During the H1 2021, RooLife achieved $2.32 million in revenue, which was 44% higher than H1 FY 2020. Product sales had increased 300% to $745,000 for the period. The company anticipates $2.5 million in revenue for the March quarter alone with continued growth throughout the remainder of 2021.
Sparc Technologies (ASX: SPN)
Test work using Sparc Technologies’ graphene-enhanced adsorption material has shown it “substantially outperforms” current commercially available adsorbents.
Adsorbents are an essential part of the tailings treatment process for miners and Sparc has been developing functionalised graphene composite-based adsorbents for the removal of precious metals, oils and per- and polyfluoroalkyl substances (PFAS) contaminants.
Sparc says its material has benefits over traditional adsorbents including higher adsorption and recovery rates.
The encouraging results pave the way for Sparc to begin testing its technology at operating and residual mine sites.
Queensland Pacific Metals (ASX: QPM)
Aspiring battery chemical developer Queensland Pacific Metals has elected to more than double the capacity of its TECH Project to meet demand.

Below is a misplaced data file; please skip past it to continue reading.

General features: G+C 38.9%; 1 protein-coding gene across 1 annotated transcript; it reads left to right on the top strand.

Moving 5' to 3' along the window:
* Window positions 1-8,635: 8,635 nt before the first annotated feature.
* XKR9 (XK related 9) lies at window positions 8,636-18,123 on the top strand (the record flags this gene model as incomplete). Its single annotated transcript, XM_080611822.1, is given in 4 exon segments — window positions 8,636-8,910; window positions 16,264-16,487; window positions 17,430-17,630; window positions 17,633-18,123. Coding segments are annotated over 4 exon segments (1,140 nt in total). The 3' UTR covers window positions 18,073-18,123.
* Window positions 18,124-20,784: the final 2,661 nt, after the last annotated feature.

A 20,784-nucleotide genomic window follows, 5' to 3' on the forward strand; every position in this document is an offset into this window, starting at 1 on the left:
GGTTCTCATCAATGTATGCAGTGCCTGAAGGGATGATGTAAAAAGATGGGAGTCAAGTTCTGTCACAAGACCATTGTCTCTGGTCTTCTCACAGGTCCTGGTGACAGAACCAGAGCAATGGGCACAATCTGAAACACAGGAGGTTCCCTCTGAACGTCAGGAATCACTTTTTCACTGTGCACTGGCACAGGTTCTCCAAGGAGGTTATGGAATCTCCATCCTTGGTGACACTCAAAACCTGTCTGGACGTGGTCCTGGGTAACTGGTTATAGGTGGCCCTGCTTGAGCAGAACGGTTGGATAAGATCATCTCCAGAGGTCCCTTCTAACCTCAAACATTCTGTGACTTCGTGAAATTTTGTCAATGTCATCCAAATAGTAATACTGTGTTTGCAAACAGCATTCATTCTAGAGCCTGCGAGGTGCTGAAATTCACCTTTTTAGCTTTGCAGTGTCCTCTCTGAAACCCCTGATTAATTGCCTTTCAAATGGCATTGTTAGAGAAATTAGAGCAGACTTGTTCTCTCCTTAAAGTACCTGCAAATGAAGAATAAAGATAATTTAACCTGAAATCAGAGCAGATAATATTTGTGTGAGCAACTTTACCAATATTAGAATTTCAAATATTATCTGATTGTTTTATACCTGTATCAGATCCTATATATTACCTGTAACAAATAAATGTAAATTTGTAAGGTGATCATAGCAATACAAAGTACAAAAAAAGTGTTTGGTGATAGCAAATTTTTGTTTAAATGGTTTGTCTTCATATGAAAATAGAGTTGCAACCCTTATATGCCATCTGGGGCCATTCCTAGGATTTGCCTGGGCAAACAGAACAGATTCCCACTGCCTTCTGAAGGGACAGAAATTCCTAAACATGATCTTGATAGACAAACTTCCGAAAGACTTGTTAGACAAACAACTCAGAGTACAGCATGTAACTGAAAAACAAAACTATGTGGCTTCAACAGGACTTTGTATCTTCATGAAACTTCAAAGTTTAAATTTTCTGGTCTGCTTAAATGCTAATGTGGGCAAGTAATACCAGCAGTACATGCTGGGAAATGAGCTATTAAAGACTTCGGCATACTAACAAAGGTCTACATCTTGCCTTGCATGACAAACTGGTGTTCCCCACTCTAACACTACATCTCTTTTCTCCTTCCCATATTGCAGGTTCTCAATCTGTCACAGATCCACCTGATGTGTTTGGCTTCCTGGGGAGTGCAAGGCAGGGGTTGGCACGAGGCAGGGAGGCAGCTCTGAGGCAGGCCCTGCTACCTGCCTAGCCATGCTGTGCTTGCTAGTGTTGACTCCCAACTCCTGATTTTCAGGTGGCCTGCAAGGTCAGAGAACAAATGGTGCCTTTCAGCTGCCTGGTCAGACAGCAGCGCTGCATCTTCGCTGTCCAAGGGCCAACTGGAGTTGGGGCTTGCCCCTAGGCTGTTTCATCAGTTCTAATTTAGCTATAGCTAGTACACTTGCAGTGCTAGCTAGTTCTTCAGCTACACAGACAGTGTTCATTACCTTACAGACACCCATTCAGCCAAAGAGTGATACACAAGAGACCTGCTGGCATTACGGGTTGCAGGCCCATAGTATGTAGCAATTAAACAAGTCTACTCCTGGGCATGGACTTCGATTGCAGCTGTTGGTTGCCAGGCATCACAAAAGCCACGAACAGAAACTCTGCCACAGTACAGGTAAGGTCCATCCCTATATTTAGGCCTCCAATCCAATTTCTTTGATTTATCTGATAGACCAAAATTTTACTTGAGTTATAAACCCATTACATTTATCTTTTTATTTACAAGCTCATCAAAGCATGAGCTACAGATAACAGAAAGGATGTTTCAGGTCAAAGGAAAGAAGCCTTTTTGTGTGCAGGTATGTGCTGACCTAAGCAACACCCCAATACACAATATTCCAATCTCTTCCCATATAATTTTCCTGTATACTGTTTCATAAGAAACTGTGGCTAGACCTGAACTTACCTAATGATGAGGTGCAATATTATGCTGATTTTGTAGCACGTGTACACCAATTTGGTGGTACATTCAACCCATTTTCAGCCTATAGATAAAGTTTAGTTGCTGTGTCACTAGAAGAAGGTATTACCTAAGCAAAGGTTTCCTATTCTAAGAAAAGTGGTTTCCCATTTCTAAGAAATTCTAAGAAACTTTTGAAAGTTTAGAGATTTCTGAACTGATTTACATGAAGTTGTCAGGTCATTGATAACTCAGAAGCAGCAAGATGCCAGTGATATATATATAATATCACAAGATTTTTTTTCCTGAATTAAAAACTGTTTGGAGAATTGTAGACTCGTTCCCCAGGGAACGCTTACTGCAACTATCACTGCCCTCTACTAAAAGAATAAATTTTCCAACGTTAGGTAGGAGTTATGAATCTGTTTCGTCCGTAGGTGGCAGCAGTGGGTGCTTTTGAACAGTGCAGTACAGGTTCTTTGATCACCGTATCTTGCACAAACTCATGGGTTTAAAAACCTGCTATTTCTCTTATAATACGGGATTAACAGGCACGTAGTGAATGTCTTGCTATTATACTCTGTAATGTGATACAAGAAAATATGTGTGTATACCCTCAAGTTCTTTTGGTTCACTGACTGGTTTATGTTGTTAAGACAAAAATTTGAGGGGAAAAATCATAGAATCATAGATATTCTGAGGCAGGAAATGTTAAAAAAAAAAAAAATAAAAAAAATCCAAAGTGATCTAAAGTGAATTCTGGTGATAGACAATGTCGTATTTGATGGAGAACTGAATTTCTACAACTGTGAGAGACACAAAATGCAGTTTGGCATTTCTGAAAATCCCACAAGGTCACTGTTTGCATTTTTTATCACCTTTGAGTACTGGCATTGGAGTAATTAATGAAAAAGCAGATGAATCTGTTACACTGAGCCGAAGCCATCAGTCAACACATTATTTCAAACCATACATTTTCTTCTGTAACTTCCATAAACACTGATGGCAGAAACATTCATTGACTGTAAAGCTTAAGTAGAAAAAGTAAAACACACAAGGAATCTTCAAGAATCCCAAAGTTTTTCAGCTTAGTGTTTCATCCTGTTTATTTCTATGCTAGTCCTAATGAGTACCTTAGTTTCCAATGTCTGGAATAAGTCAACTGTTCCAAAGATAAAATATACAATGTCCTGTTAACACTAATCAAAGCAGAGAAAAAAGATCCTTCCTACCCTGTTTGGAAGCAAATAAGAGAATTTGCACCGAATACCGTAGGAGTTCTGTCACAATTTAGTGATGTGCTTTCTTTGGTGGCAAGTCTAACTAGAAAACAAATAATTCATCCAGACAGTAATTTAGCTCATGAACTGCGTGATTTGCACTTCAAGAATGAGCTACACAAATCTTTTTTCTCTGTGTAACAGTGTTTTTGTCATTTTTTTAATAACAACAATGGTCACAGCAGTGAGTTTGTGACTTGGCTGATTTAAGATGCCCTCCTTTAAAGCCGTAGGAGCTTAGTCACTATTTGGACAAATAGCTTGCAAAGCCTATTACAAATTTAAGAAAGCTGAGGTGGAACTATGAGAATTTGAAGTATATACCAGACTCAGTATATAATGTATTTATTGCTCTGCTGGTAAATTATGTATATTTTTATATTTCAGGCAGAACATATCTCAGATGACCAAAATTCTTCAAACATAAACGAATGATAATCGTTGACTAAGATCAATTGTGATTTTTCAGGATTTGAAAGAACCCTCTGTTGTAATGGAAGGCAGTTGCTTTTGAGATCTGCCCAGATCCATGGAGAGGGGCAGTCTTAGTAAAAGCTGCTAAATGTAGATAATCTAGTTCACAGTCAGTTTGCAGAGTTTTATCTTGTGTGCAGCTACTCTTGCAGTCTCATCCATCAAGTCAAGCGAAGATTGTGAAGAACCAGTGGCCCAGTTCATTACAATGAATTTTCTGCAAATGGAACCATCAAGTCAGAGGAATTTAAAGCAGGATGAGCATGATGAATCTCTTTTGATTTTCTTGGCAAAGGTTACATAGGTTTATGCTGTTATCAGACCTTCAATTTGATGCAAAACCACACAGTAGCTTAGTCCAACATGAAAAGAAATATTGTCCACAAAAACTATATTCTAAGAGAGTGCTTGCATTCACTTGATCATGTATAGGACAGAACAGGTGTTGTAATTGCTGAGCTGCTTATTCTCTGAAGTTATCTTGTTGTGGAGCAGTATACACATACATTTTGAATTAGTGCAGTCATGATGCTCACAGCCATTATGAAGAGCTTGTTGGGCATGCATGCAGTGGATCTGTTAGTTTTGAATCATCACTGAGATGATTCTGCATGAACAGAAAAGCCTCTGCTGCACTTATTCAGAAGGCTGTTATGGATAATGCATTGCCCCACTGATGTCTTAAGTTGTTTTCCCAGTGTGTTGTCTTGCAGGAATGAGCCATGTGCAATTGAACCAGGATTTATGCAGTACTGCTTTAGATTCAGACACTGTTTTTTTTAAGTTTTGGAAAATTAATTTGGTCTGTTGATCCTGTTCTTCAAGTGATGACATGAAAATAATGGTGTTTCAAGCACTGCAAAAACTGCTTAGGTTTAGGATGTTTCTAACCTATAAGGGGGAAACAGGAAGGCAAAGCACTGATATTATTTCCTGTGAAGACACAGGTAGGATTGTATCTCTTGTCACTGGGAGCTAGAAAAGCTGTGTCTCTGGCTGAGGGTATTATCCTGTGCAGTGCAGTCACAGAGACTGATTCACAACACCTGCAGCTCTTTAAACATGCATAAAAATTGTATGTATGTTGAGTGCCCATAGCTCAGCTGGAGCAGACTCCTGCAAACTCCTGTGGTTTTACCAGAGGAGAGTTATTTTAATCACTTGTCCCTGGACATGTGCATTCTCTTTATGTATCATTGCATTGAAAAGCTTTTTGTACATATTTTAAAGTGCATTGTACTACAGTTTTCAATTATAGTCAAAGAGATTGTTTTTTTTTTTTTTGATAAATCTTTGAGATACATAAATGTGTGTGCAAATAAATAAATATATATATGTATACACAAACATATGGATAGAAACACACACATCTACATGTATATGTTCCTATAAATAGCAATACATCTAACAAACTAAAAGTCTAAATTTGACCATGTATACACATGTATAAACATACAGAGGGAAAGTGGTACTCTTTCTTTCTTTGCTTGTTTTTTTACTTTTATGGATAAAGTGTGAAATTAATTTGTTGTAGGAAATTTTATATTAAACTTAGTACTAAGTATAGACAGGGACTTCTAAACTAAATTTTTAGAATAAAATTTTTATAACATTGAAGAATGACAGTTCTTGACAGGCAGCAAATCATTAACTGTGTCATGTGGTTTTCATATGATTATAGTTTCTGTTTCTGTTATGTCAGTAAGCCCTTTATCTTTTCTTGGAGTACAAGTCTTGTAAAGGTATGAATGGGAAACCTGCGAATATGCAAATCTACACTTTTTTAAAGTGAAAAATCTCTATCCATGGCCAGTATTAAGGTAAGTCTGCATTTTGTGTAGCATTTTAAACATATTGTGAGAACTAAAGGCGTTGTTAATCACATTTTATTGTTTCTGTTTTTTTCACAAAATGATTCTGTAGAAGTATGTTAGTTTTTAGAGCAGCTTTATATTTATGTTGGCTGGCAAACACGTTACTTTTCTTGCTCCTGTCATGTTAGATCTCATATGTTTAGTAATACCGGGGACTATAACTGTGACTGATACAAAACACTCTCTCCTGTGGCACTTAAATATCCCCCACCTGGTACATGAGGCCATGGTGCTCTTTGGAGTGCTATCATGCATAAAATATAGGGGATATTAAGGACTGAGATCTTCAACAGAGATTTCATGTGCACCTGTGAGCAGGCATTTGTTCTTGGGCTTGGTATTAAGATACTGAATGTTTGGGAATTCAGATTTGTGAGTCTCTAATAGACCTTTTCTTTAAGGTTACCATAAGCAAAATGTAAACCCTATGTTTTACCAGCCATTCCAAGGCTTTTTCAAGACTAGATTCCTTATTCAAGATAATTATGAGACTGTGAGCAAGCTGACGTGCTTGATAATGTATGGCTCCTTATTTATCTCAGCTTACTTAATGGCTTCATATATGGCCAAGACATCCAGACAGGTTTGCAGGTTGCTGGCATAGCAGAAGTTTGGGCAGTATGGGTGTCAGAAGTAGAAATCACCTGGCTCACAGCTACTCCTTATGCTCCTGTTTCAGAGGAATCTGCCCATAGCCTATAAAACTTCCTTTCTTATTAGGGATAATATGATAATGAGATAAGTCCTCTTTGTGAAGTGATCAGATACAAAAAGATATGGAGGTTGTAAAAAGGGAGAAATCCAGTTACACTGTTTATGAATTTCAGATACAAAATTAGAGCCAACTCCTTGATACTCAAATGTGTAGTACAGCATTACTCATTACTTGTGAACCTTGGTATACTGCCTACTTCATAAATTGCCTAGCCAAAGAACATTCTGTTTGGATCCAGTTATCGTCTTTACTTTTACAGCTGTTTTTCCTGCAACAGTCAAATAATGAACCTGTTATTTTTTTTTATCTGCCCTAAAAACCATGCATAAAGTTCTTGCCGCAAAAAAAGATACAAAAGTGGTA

With the pre-feasibility study evaluating a plant with capacity to process 600,000 wet tonnes per annum of laterite nickel ore, the company now plans to increase this to 1.2-1.5Mtpa (wet) with production comprising key battery metals nickel and cobalt.
Queensland Pacific says the decision to grow capacity comes after discussions with potential offtake parties along with recent agreements with LG Chem and Samsung.
A definitive feasibility study will begin next month to evaluate the proposed increase.
Fatfish Group (ASX: FFG)
To further boost Fatfish Group’s majority subsidiary Smartfunding’s BNPL platform rollout throughout South East Asia, an agreement has been signed with Malaysian-based retail technology platform KryptoPOS Sdn Bhd.
The companies will work with KryptoPOS’ 5,000-plus merchants to offer the Smartfunding BNPL platform for small to medium enterprises throughout the region.
Meanwhile, earlier in the week Fatfish’s subsidiary Abelco revealed it had achieved a record $15.1 million profit for FY 2020, which was 526% higher on FY 2019.
The week ahead
With the profit season over barring a few stragglers, the highlights of the week will be the Reserve Bank Board meeting on Tuesday and the release of the National Accounts on Wednesday.
The RBA is unlikely to make any changes to Australia’s ultra-low official interest rates but the statement will be carefully watched for any signs that it might react to the higher Australian dollar and rising bond yields.
CoreLogic’s home value index for February is likely to show house prices jumped by 2% in February while the national accounts on Wednesday are expected to show the economy expanded by about 2.5%.
Overseas China’s purchasing managers indices and the US jobs numbers are the most likely releases to cause some market reaction.